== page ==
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Blog Tue Sep 11 2007

Localvore Challenge: Day 1

The Green City Market’s Localvore Challenge started today. Last year at Thanksgiving I made a lot of noise around my house about having a 100-mile Thanksgiving, and my son thought we actually had, but I never fully committed to it. Once I realized I’d have to make my own pie crust, I gave up on the idea. So I’ve decided to try a week of preparing and eating only local food. My first day has been a bit bumpy

I went to the Green City Market on Saturday to register and pick up the packet of information about what exactly “local” means, but by the time I made it, the information packets were gone. The two guys working at the information table were able to tell me that local means food from Illinois, the states bordering Illinois, plus Michigan. But they weren't sure which local bakers I could buy bread from. Other questions went unanswered as well: Do they make pasta in the Midwest? And what kinds of local breakfast foods are there? They directed me to their web site, and to the Bleeding Heart Bakery, which is committed to using local ingredients. But Bleeding Heart’s table at the market was pretty bare, except for some $12 granola that made me consider fasting instead of eating local for the week. Most of the other tables were also bare. I came home with some apples, pears, tomatoes, peppers and potatoes. Later Saturday evening, I got lucky, when we visited some friends for cookies and beer, and they sent us home with basil and chard from their garden, and some homemade pesto.
This morning I realized how poorly prepared I really am. We had a small piece of banana bread left from a bakery in Evanston, which we each ate as our local breakfast item, but we added some frozen waffles, from Canada, to the mix. I also had to make two school lunches. Most of it came from what I found around the kitchen, but I had the local apples and pears from the market, so I put those in the lunchboxes.
As soon as my kids left for school I went online, to the Localvore Challenge web site to get some help. There’s a message board for participants, and I even found a query about cereal, which looked promising. But the response was a link to a site for breakfast recipes. I’m committed to eating local food, but I draw the line at making my own granola, or paying more than $10 for a small bag of it.
Next I hit Sunflower Market, on Clybourn. The GCM lists it as a source for local products. But I had to circle the store twice in order to fill my cart halfway. I couldn’t find any local cheeses; most of what I saw was imported or organic and from the West Coast. And I couldn’t tell where the produce was from. I left with salsa and hummus from Chef Earl’s in Wilmette; some Matt’s Fresh-Baked cookies from Wheeling; granola from the Milk & Honey bakery here in Chicago; Amish Kitchen egg noodles, from Millersburg, Ohio; and a few other items. I found Whole Foods much more helpful in terms of finding where the produce was from, but it turns out most of it is from California. I bought blueberries, corn on the cob (sort of local; from Minnesota), dill, rosemary and some cheese. I was appalled at the local cheese selection. Unless I wanted to pay around $10 for a block of cheese, there wasn’t much that was local. When I go to Dominick’s I always leave with cheese from Wisconsin, without even trying to buy local. The same is true for milk. At Dominick’s they sell Dean’s and Oberweiss, but at Whole Foods and Sunflower, I had to hunt for local milk. Not all of Organic Valley’s stuff is local, but I've learned the dairy is from Wisconsin.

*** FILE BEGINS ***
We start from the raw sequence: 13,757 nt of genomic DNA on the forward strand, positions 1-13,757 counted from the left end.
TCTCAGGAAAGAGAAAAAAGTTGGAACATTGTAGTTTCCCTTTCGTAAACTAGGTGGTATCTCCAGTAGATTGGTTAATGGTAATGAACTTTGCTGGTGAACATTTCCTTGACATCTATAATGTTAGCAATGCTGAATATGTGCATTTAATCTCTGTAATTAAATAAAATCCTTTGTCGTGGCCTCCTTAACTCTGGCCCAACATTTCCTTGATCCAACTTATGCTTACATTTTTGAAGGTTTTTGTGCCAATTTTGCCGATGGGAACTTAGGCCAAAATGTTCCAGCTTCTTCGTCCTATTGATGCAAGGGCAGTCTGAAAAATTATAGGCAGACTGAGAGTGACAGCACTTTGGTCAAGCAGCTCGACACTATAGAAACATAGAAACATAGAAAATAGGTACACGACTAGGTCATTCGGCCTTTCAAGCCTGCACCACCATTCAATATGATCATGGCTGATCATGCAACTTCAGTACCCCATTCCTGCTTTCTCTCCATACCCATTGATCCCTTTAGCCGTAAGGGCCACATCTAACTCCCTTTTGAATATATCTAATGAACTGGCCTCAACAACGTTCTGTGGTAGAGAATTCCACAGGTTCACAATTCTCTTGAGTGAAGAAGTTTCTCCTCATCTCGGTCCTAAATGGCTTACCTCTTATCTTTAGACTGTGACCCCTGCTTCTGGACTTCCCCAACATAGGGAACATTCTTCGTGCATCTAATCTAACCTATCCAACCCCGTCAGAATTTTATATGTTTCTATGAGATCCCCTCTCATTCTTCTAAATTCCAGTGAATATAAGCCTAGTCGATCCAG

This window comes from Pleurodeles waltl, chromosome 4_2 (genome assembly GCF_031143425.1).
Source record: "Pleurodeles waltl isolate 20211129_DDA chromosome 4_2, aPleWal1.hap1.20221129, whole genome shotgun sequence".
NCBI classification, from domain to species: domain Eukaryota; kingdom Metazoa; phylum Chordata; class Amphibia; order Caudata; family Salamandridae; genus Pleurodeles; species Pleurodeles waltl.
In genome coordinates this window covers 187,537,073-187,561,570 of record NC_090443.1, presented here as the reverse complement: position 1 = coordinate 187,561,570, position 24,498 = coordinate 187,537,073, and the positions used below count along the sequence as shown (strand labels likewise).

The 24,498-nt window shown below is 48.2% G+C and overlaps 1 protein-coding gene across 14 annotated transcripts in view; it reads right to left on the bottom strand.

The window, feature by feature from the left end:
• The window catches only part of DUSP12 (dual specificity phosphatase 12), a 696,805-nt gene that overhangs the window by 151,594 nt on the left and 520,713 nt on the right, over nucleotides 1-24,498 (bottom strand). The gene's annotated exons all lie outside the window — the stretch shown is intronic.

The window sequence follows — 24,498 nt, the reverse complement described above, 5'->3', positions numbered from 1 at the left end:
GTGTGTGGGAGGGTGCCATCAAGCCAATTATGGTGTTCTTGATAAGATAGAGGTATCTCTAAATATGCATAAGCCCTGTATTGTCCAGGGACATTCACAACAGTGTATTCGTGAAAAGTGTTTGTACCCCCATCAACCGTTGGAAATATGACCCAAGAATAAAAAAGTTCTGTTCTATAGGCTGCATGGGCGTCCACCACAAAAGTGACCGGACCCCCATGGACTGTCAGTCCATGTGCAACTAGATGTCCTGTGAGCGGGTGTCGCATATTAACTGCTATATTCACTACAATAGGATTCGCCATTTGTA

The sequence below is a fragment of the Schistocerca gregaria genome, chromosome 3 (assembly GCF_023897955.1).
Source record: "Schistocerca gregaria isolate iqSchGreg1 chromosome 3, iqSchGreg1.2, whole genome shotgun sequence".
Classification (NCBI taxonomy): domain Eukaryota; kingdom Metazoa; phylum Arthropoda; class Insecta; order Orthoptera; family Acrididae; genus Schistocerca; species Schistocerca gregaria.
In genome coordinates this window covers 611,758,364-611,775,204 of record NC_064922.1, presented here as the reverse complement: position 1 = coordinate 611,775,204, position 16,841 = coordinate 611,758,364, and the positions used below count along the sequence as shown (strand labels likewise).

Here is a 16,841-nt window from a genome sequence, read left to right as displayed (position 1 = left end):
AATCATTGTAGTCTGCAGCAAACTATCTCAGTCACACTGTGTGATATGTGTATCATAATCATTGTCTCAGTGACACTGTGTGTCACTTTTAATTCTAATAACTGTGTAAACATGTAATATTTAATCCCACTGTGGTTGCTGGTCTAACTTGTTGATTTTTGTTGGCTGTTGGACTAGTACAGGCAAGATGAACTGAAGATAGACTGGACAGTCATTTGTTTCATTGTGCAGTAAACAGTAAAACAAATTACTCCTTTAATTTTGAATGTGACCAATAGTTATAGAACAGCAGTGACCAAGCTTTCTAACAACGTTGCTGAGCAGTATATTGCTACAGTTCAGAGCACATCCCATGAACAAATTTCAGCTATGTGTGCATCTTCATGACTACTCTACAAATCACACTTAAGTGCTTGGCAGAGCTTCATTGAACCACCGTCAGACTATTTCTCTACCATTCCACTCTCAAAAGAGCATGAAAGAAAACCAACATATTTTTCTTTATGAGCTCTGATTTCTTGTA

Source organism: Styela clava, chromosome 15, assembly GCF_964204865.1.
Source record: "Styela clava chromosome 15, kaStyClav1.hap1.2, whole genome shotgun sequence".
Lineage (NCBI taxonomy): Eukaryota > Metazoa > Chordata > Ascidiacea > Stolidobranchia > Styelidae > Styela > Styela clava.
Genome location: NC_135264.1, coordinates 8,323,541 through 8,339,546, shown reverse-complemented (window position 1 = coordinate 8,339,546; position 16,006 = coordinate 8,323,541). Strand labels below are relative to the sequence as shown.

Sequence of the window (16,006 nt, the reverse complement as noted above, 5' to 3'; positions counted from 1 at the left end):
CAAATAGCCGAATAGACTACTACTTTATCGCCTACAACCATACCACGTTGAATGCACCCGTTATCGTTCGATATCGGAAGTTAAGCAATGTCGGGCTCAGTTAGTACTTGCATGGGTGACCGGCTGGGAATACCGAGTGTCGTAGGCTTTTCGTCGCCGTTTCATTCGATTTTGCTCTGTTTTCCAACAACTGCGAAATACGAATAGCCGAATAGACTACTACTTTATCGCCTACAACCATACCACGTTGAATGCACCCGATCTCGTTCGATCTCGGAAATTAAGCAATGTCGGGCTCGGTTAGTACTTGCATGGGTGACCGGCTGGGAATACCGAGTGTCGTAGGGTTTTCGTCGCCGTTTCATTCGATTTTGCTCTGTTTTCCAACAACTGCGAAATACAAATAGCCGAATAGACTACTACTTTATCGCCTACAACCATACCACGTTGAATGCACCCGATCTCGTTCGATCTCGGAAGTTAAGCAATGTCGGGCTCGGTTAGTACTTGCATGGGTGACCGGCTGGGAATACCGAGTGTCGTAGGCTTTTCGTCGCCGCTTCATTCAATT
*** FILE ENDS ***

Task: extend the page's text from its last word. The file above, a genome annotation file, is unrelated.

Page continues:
I’m fairly new to the area, and I remember last year when we moved here we drove through Ohio, so I thought it was a border state. My son checked his almanac. It’s not. As my husband pointed out, the localvore challenge isn’t just about cooking. It’s also about geography. This may take some work.
For dinner we ate the egg noodles from Ohio, in a cheese and rosemary sauce, mixed with the chard. Nearly all are local ingredients—I used some cottage cheese I had on hand, rejected from the lunchboxes. I don’t want it to go to waste. So we’ve started with this ground rule: anything in the refrigerator from before the week started is as local as Ohio.

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Feature Thu Dec 31 2015

The State of Food Writing

By Brandy Gonsoulin

In 2009, food blogging, social media and Yelp were gaining popularity, and America's revered gastronomic magazine Gourmet shuttered after 68 years in business. Former Cook's Illustrated editor-in-chief Chris Kimball followed with an editorial, stating that "The shuttering of Gourmet reminds...
Read this feature »

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